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FCA confirms PI policies cannot exclude FSCS

Advisers’ professional indemnity policies will no longer exclude Financial Services Compensation Scheme claims, the FCA has confirmed today.

Some current PI insurance policies have excluded the FSCS as a claimant, or exclude claims where the firm provider or fund has become insolvent.

Following feedback from a July consultation paper however, the regulator confirms changes to its handbook will ensure this is no longer allowed.

The changes are intended to ensure more consumer claims are paid directly by insurance, ultimately keeping the FSCS bill on the industry low, the regulator says.

The FCA says: “After consideration of the responses, we have decided to proceed with the proposals that we consulted on. The new rules are intended to ensure that more consumer claims are paid by insurers, which will help to reduce the cost of the FSCS to other.”

The new measure was confirmed to come into force from 1 June 2019.

The FCA says it will work closely with the FSCS on monitoring the effectiveness and also on compliance.

It says:” We may review whether a requirement for insurers is appropriate at a later date if the FSCS provides us with evidence that it has encountered difficulties in pursuing recoveries as a result of prohibited exclusions.

“Individuals in personal investment firm senior management are responsible for ensuring that PII contracts meet the relevant regulatory requirements and so action can be taken against individuals for any breaches even if the firm itself has failed.”

FSCS still processing 2,000 Beaufort Securities cases

The amount that firms pay toward the lifeboat fund continues to be a contentious topic, with providers ordered to pay 25 per cent of advisers’ bills in a May ruling this year.

The FCA first consulted on whether a reduction to the bill was possible if claims were paid through insurers straight from PII more than two years ago.

Also among changes in FSCS funding this year is the change to compensation amounts for investment and mortgage advice.

The limit will increase £35,000 to £85,000.


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There are 11 comments at the moment, we would love to hear your opinion too.

  1. I wonder what the unintended consequence of this will be? No PI insurers as they withdraw from the market or a trebling of premiums?

  2. Cant see how this will work when cover is on a “claims made basis” who will pay to keep the cover going if the firm is not in FSCS before cover expires at renewal then theres no cover. Or have I missed something?

    • One or the other ~ or more and more firms not bothering to switch insurers and hoping the FCA doesn’t demand a copy of their policy doc confirming full compliance.

      Another measure that could massively reduce the tanker loads of uninsured liabilities being taken on by the FSCS would be for the FCA to do its job properly and prevent so many train wrecks happening in the first place. Of that, we read nothing.

  3. Michael Tomlinson 19th November 2018 at 12:25 pm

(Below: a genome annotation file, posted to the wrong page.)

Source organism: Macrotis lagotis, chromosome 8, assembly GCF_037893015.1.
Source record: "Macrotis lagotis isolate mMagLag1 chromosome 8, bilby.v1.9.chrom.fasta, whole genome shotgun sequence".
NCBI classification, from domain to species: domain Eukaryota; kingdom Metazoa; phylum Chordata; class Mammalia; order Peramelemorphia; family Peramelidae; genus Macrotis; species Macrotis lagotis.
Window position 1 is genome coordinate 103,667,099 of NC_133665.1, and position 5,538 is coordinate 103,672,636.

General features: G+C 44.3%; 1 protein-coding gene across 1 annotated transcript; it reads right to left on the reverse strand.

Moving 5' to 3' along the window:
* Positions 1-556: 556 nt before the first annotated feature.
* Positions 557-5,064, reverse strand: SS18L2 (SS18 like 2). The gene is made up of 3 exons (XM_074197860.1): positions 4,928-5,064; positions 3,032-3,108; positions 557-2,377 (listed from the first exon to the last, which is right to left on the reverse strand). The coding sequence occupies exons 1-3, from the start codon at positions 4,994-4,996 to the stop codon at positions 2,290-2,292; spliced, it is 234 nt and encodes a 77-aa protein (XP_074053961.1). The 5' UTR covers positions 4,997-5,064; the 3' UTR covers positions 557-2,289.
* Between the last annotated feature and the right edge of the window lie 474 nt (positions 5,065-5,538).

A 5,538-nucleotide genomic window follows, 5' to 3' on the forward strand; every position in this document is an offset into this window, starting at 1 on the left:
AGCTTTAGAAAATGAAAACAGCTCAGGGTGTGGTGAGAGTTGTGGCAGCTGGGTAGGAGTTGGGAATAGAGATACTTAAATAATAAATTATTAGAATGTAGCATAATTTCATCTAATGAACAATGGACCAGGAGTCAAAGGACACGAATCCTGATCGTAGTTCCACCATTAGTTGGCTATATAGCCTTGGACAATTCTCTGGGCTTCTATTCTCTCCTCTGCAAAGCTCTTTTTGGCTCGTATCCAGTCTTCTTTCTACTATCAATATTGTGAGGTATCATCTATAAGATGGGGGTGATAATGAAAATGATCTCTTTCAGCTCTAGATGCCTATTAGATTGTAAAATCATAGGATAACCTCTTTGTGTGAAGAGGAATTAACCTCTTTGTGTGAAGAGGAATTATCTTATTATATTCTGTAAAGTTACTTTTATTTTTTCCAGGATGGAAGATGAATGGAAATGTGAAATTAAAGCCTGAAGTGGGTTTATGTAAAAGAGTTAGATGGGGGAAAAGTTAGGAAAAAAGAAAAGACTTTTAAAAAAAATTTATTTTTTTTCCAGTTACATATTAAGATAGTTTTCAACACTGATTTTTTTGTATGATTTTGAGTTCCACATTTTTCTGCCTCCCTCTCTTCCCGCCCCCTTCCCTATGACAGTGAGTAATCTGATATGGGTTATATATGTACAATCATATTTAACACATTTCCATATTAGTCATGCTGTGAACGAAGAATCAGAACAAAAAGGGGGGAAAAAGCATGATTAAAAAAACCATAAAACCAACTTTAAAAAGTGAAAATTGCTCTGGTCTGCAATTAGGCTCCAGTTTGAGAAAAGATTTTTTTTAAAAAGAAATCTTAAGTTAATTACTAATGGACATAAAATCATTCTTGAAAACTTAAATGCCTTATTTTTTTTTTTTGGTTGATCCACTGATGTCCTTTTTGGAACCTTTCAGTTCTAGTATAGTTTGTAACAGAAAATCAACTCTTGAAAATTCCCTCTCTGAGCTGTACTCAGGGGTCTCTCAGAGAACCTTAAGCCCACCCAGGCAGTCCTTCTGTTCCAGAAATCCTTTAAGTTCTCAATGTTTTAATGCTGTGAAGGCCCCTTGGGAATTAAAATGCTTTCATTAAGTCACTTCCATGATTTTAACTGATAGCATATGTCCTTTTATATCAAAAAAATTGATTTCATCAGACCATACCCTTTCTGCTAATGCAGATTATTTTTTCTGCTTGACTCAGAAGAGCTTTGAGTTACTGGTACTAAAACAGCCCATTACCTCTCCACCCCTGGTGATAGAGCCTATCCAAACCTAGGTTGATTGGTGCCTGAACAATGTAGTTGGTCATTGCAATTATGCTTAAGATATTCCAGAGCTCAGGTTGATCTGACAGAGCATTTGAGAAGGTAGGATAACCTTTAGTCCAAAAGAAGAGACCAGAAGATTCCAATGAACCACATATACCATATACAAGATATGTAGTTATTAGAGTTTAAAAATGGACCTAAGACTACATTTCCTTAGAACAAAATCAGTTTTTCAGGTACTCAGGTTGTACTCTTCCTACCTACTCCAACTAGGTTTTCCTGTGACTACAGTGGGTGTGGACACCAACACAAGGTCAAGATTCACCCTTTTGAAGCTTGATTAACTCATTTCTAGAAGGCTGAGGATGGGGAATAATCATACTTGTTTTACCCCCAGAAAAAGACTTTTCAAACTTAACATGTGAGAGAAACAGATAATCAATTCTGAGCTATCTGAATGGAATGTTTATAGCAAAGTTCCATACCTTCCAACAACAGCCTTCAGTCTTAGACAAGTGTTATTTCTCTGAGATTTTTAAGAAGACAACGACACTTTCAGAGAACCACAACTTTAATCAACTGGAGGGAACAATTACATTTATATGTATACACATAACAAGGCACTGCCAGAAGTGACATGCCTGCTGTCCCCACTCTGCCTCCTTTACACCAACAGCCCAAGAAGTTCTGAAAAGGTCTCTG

Wasn’t £35,000 years ago?

  4. Stratospheric if not completely unaffordable premiums is what will happen.

  5. (Increase by £35,000}

  6. Why would anyone want to be a PI insurer?

    The Financial Ombudsman service announced, on the 16th October, it was proposing that on 1 April 2019, yes, now just 4 months away, “the ombudsman service’s £150,000 award limit should increase by 133% to:

    £350,000 for complaints about acts or omissions by firms on or after 1 April 2019 £160,000 for complaints about acts or omissions by firms before 1 April 2019, and which are referred to the ombudsman service after that date

    They also propose that, from 1 April 2020 onwards, both award limits should be automatically adjusted on 1 April to ensure they keep pace with inflation, as measured by the Consumer Prices Index (CPI).

    For any complaints referred to the ombudsman service before 1 April 2019 the limit will remain at £150,000”.

    They said that “proposed changes to the ombudsman service’s award limit will ensure more complainants receive fair compensation when the ombudsman service upholds their complaint against a firm”.

    We believe that this will see the end of smaller IFA firms due to impossible capital adequacy requirements caused by higher excesses to deal with £350k claims. It will be the end of anyone looking to start a new firm.

    It will mean that PI premiums will get so high that only the largest firms could afford it.

    And, you guessed it, more firms falling into FSCS default with fewer firms being left to pay the increasing calls for cash.

    Truly, this is the industry, sorry profession, that will destroy itself.

    • Or be destroyed by maniacal over-regulation on the part of armchair theorists who have no idea of the realities of running a small IFA business. And what of the FAMR? A complete and utter waste of time and money.

  7. Perhaps the wholesale withdrawal of PI underwriting capacity will result in the regulator providing ‘insurer of last resort’ cover through our regulatory fees, or even direct ‘membership’ of the FSCS.

    That works in other industries where private market cover is impractical.

    One lives and dreams.

    • I suspect the issue is more likely to be demand-side unaffordability rather than supply-side withdrawal of capacity, and “of last resort” arrangements won’t solve that.

  8. Given that not even the FCA can dictate policy terms to insurers, a more accurate title would be: FCA rules that financial advice firms will be banned from holding PII policies that refuse to accept claims from the FSCS.

    As a result, the market will contract even further and firms will find themselves paying more for policies with more exclusions and even bigger excesses.

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